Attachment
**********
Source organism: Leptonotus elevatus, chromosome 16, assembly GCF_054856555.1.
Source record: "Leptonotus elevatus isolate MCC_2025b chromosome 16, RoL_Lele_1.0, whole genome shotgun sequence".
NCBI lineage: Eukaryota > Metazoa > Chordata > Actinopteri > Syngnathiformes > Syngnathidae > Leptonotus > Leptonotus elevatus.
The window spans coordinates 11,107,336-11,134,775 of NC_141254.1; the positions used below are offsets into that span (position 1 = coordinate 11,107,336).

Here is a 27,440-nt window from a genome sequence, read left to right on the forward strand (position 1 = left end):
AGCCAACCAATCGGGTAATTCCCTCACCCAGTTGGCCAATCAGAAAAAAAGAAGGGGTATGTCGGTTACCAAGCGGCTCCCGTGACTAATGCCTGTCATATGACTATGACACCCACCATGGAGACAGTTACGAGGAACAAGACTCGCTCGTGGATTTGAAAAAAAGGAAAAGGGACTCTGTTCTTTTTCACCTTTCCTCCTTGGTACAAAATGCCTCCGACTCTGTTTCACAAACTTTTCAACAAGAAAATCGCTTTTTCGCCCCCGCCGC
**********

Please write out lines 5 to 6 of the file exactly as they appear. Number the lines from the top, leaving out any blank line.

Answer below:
Here is a 27,440-nt window from a genome sequence, read left to right on the forward strand (position 1 = left end):
AGCCAACCAATCGGGTAATTCCCTCACCCAGTTGGCCAATCAGAAAAAAAGAAGGGGTATGTCGGTTACCAAGCGGCTCCCGTGACTAATGCCTGTCATATGACTATGACACCCACCATGGAGACAGTTACGAGGAACAAGACTCGCTCGTGGATTTGAAAAAAAGGAAAAGGGACTCTGTTCTTTTTCACCTTTCCTCCTTGGTACAAAATGCCTCCGACTCTGTTTCACAAACTTTTCAACAAGAAAATCGCTTTTTCGCCCCCGCCGC